Peter Davies thinks he has a solution for the continuing financial woes of Caribbean carriers.
The chief executive of Caribbean Airlines, which in January succeeded BWIA West Indies Airways as the flag carrier for Trinidad and Tobago, would like to see one airline for the entire region. And he used Airline Business' Network 2007 route planning event to air for the first time his bold plan to lead an initiative to establish one carrier for the entire region.
"There should be one airline," he told airlines and airports attending the opening session today of Network 2007 in the Tampa Bay region of Florida.
Davies believes bringing all the Caribbean carriers together may be the only solution if long-term profitability is to be achieved following several years of stiff losses. He claims all the major carriers in the Caribbean are now losing money, including Air Jamaica, Caribbean Airlines, Liat and Caribbean Star.
BWIA, which Davies shut down at the beginning of this year in favour of Caribbean Airlines, was unprofitable in all but two years of its 66-year history. And Davies says Caribbean Airlines will be unprofitable in 2007.
Liat and Caribbean Star are already well down the path to a full merger aimed at reversing their recent string of stiff losses. Their operations merged at the beginning of last month under the Liat name and they plan to complete their merger within the next few months. Davies has already approached the carriers about joining their merger. He envisions Antigua-based Liat, which only operates turboprops, feeding Trinidad-based Caribbean Airlines, which will only operate Boeing 737-800s and focus on connecting several Caribbean islands with North America.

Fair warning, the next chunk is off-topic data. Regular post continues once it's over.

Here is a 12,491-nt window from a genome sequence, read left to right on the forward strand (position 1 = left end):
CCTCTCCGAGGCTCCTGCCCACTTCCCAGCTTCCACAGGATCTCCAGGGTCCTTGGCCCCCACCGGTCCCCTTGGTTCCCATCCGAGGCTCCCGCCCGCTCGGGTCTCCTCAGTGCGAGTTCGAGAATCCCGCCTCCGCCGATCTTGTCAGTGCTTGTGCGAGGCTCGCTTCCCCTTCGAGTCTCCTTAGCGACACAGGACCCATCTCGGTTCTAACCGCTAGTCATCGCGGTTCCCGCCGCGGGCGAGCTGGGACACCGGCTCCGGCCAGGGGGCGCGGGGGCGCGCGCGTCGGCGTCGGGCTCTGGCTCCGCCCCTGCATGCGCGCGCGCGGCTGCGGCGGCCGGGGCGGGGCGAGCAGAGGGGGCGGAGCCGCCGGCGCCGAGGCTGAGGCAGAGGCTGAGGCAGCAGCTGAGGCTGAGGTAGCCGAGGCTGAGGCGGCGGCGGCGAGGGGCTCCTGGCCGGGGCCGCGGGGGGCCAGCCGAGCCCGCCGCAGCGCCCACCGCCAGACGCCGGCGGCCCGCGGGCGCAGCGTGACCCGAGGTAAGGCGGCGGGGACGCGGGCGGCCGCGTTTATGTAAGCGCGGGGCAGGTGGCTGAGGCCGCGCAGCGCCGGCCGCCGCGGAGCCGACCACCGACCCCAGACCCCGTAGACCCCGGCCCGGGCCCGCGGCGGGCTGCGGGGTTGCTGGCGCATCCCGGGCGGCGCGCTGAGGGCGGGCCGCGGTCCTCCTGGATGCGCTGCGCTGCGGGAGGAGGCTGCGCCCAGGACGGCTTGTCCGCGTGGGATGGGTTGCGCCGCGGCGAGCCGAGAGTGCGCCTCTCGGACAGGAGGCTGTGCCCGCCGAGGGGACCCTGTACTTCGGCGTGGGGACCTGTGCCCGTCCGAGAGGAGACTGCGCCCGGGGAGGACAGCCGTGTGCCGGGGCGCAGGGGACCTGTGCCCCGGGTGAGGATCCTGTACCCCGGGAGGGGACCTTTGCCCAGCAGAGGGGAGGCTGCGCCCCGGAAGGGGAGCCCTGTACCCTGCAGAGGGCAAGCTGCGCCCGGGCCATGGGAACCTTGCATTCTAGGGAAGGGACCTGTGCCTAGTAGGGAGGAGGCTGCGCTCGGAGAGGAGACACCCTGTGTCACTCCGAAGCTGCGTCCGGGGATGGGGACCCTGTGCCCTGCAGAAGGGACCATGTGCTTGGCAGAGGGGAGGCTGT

Davies acknowledges persuading Air Jamaica to agree to a merger may be more difficult because it is now pursuing an aggressive strategy to create a hub for the entire Caribbean and Latin American region. He adds he "understands" why Air Jamaica wants to continue promoting Jamaica and one potential solution is to convert the carrier into a Caribbean Airlines franchise. Franchising, Davies says, will result in a significant reduction in back office costs which he says are too high at all carriers in the region.
But it's not all about capacity cuts, which is good news for the airports attending this year's Network event. Davies has cut several routes, including his carrier's entire long-haul operations, but says the company now "is leaner and is in a better position to attack the market". He promises Caribbean Airlines will begin to look at expansion again "in the next couple of months" including potential new routes to the USA.
But Davies warns Caribbean carriers are still "burdened by bureaucracy". The Caribbean, he says needs to "wake up" and realise an unregulated market where the airlines are free to stimulate demand is critical for the region's future prosperity.